Proposed media bill envisions a new press council with increased government role in NepalA new Media Council bill, which aims to give sweeping powers to the self-regulatory body overseeing the press, has raised alarm as information rights activists and journalists say the new council could increase direct attacks on the press.
A new Media Council bill, which aims to give sweeping powers to the self-regulatory body overseeing the press, has raised alarm as information rights activists and journalists say the new council could increase direct attacks on the press.
The bill, which aims to replace the existing Press Council Act and was registered on Thursday, will have more authority to issue hefty fines and give the government more say in the hiring and firing of the council members.
Dilip Thapa Magar, the vice president of Federation of Nepali Journalists, says increasing the government’s role in council member recommendation process could jeopardize free press.
“Newsroom critical of the government might end up in trouble more frequently if political appointees increase in the new council being envisioned with greater authority to take stern actions,” said Magar.
Federation of Nepali Journalists on Friday afternoon called all media groups and publications to condemn the provisions in the proposed bill, saying it went against the spirit of press freedom.
The drafting of the bill started last year and had generated controversy when the government quietly moved the bill to the parliament on Wednesday, bypassing a critical consultation phase with stakeholders and the public. The consultation phase, which has been in practice for a long time, is considered a critical element of the democratic exercise of lawmaking.
The secrecy surrounding the Media Council bill, and now the stringent provisions in it, have raised fears of more sanctions on press freedom, as the existing laws are already being used to stifle journalists and the media. A recent Freedom Forum report pointed out how this government is increasingly using legal channels to circumscribe freedom of the press.
Journalists and information rights activists say the government can use the agency to misuse their power because of the ministry’s role in recommending—and firing—committee members. They also say the freewheeling provisions in the bill allows anyone who feels that a report violates press ethics——not just the person or organization about whom the report is— to file a complaint against the reporter, editor or publisher.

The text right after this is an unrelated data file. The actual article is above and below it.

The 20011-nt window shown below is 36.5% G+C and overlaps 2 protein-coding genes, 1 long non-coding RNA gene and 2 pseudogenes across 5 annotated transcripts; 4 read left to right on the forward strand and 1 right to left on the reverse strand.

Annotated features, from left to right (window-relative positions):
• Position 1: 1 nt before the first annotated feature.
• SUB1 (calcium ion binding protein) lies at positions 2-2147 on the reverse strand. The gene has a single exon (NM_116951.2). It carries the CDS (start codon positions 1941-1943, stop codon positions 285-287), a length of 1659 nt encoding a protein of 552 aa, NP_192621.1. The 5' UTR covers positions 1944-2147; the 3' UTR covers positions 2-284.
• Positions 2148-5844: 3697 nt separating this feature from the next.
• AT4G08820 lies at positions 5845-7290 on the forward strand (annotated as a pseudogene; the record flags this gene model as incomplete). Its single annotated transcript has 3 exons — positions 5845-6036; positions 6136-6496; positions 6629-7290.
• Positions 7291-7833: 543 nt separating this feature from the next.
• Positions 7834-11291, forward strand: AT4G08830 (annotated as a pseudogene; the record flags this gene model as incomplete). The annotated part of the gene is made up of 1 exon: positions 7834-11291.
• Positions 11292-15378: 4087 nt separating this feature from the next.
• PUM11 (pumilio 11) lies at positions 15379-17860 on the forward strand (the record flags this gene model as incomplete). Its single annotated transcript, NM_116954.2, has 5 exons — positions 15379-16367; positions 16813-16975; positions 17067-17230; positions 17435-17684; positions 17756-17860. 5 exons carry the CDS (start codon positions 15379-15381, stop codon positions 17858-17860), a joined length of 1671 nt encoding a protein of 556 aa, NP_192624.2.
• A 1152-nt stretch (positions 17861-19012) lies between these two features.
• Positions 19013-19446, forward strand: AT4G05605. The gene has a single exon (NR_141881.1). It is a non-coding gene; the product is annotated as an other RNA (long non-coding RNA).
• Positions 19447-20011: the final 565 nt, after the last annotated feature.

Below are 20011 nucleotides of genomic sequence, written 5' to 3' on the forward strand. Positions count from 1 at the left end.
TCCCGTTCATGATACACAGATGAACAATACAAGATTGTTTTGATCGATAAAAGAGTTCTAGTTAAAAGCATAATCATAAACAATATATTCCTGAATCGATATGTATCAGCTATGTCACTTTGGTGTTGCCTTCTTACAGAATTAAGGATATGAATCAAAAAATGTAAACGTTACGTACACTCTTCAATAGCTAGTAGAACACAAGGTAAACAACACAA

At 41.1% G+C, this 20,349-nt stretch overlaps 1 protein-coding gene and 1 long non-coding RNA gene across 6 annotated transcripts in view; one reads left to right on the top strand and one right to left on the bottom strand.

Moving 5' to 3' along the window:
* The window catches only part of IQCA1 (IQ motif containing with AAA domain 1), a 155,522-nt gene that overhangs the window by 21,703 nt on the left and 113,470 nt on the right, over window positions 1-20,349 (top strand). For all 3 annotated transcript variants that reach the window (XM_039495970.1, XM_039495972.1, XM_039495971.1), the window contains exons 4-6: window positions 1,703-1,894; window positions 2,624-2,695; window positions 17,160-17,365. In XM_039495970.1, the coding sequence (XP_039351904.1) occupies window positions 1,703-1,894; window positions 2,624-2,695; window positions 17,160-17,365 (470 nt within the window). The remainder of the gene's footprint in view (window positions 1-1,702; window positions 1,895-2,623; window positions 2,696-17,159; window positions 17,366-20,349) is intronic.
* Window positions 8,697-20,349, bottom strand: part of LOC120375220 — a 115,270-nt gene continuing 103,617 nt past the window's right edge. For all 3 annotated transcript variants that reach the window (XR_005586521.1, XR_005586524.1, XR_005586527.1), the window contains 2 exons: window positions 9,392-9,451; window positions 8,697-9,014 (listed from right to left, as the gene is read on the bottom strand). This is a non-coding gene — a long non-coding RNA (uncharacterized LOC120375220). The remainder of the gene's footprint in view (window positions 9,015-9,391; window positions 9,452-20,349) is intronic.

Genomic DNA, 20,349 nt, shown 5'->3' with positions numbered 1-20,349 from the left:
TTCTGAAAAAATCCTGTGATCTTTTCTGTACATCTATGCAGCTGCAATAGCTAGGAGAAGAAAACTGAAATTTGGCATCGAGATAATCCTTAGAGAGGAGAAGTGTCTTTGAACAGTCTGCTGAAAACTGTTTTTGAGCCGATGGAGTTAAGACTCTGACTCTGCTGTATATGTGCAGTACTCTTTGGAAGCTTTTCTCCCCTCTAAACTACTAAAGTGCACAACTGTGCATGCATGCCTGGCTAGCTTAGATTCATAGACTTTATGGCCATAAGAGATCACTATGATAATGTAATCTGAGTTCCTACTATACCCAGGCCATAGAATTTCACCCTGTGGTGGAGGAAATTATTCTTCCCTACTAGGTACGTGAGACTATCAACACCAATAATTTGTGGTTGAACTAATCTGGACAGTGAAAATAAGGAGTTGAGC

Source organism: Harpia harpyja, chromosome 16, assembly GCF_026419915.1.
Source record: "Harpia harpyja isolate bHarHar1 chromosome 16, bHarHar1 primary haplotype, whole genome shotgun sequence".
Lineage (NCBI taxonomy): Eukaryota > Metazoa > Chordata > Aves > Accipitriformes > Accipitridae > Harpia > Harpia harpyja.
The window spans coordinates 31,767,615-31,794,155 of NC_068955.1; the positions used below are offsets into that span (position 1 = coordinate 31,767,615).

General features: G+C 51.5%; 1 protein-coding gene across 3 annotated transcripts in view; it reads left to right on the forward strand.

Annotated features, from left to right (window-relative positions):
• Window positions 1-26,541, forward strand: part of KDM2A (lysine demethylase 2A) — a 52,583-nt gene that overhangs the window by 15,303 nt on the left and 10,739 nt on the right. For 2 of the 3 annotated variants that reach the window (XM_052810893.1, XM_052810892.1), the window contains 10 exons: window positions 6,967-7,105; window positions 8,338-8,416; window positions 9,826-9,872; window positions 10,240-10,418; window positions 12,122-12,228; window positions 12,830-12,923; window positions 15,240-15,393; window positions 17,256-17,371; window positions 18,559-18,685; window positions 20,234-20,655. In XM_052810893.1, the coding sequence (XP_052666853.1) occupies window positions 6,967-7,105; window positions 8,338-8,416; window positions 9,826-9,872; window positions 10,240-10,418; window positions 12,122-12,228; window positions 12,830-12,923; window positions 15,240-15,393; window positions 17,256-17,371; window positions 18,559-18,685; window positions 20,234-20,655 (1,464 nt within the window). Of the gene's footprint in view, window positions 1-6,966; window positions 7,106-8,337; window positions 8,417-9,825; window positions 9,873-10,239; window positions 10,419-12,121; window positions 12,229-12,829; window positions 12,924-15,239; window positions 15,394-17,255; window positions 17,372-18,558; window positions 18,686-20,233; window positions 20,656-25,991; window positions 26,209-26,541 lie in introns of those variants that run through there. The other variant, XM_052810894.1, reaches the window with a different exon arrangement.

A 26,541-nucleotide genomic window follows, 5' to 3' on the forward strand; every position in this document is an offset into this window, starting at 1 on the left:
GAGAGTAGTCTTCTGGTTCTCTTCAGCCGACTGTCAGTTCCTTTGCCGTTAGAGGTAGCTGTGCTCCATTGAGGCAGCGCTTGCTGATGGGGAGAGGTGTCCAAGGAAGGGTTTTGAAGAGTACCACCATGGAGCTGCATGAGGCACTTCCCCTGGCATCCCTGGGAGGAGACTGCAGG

Earlier, the council could ask for clarification, apology, blacklist certain press organizations, direct to the court for compensation, but now the bill aims to give the council authority to issue monetary punishment ranging from Rs25,000 and up to one million. The provisions in the proposed bill will also give the council greater power to write to the concerned authority to take action against media organizations if they violate press ethics as defined by the government.
“The government is trying to turn self-regulating body like the press council into a Chief District Officer, which goes against the principles of this kind of agency,” said Taranath Dahal of Freedom Forum, a civil liberty rights organization.
The government has defended the new bill saying the self-regulatory nature of the bill is intact and the provisions are aimed at helping the council better resolve the issues it faces.
But government officials say the new measures would improve things for the media. In a brief phone interview, Rishiram Tiwari, spokesperson for the Ministry of Communication and Information Technology said, “We aren’t trying to threaten press liberties, and are only trying to strengthen and better manage the council."